The main titles; loved them. They rank up there with “Goldfinger”. 

The soundtrack; My 2nd favorite Barry score. My only complaint about this score is the use of synthesizers. Had they been left out, I’m sure this would tie with my #1 soundtrack spot (alongside “You Only Live Twice”). My favorite cue of this soundtrack is Bond’s escape from Piz Gloria and his chase after Blofeld. The music begins as Blofeld shoots at the world map that Bond is taking pictures of- the music complemented this chase sequence so well. 

This film also had plentys of Bondian traits. It certainly has Bond written all over it, as far as style goes. The visuals are also gorgeous in this film- not as great as locations from “Dr. No” or “You Only Live Twice”, however, I think this ranks up there with them. This film also had some top-notch Bond action. 

The Alright: 
Telly Savalas played an OK Blofeld. I kept thinking of Kojack, but it’s alright. Savalas played the part pretty well. I still like Pleasence’s character more, however. As a side note: everyone says “Can you imagine Pleasence on skis in OHMSS?” To that, I’ll say that Savalas on skis was hardly a pleasure for my eyes. Irma Bunt was quite the henchwoman, too. Very tough, and fit right in with the head of SPECTRE. I’ve got no complaints about her. Reminded me a bit of Rosa Klebb.

The girls at Piz Gloria- they were all beautiful. They weren’t exceptional actresses, however. Overall, they made for quite a sight. I’d say even that Ruby Bartlett, to my own surprise. I took quite a liking to her during this viewing. When you set that mat on her head aside, she’s a gorgeous girl.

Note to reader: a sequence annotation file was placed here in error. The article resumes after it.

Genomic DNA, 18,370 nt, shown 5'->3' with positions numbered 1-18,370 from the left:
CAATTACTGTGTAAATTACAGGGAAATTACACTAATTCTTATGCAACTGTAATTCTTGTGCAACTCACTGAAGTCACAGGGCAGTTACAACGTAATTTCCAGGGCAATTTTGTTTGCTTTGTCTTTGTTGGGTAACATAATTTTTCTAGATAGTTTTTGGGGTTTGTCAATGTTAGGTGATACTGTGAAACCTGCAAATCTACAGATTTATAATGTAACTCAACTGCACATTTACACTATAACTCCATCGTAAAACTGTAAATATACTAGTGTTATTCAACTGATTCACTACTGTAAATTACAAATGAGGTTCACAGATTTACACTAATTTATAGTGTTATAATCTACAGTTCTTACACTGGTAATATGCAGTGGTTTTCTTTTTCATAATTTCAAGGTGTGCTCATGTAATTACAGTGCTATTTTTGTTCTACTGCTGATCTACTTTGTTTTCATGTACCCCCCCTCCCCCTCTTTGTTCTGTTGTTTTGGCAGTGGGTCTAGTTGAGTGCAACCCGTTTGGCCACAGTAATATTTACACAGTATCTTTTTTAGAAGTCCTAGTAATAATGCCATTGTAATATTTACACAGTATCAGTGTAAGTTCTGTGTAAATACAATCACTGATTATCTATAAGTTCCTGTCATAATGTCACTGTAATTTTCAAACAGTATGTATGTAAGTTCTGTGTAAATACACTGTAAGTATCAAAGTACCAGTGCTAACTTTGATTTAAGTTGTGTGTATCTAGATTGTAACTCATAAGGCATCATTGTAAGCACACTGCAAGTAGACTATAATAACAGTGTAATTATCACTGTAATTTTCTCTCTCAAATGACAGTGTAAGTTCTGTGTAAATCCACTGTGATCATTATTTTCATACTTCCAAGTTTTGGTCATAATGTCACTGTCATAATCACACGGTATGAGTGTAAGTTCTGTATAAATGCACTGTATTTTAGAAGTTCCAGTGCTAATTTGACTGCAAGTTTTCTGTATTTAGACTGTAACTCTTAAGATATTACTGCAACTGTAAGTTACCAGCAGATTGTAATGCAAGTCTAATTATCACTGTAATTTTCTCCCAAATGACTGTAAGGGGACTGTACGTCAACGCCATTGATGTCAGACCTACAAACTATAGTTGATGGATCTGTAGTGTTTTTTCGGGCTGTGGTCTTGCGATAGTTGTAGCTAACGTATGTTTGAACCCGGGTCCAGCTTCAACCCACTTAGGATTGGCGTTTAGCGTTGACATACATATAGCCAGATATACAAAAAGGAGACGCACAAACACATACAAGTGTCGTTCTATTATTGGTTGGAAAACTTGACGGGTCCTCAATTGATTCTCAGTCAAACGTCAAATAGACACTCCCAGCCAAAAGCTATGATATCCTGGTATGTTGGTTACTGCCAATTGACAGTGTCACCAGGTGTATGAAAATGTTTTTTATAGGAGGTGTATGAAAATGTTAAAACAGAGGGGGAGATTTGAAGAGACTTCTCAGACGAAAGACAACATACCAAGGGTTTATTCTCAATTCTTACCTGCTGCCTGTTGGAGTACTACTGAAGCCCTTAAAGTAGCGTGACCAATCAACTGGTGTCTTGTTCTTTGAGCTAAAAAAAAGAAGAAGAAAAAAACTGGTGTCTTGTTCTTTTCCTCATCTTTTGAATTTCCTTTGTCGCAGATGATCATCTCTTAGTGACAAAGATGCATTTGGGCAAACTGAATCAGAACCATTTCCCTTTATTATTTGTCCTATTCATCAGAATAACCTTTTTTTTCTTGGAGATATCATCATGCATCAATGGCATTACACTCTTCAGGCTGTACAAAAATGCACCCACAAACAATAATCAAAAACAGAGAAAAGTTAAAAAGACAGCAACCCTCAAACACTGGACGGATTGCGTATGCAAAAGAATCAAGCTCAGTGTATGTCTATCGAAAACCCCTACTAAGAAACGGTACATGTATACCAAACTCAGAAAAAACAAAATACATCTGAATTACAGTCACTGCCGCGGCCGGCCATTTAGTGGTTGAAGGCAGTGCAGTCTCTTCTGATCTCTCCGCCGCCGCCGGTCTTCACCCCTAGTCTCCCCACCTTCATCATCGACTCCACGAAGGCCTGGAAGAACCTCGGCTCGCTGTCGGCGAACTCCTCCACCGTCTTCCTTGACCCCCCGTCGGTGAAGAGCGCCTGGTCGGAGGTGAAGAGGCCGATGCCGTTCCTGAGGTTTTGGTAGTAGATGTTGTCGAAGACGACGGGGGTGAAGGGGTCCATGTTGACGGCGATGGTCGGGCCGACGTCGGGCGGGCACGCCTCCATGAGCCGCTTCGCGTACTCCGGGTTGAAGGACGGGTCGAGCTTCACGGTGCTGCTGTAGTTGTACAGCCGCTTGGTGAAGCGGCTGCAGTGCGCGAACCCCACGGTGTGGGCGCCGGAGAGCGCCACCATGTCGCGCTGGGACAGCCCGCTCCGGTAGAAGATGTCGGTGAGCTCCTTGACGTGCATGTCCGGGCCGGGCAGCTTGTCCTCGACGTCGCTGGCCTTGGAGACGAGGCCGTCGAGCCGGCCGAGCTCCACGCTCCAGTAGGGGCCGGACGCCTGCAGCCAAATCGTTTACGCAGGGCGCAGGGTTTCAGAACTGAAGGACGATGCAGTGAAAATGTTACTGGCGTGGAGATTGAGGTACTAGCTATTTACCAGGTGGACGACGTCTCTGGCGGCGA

The Bad:
My major dislike- this film’s editing was absolutely atrocious. I thought it seemed like a mess, and was quite disappointed by it. 

The James Bond theme used during the attack of Piz Gloria. It worked when Draco’s men and Bond were moving in, however, it played mostly during Tracy’s fight scene? That didn’t make sense to me. They should’ve used more of Barry’s source music. There was plenty to go ’round. 

The Hilary Bray dubbing. Actually, this whole aspect of the film didn’t make much sense to me either. It seems as if Bond automatically learns to mimic Bray’s voice. 

George Lazenby as James Bond: 
I’ll be frank- I didn’t care for Lazenby’s Bond performance all that much, which is one reason why I can’t rank this film too high in my Bond rankings. I think Lazenby had potential and the looks. However, to me, it seemed like he forced himself to be Bond. It didn’t come on naturally, as it seemed with Sean Connery, Roger Moore, or Daniel Craig. Something about the way that he delivered lines bothered me too. There were quite a few witty quips in this film, but when delivered by Lazenby, they didn’t have any flare about them. 

All in all, “On Her Majesty’s Secret Service” certainly proves to be a decent Bond film, but in my opinion, has some major flaws. It’s certainly better than Brosnan’s films, and most of Moore’s… but it’s just not my cup of tea, I suppose. On the other hand, it makes for a great holiday Bond film. 

 

6.5 / 10

6.5 / 10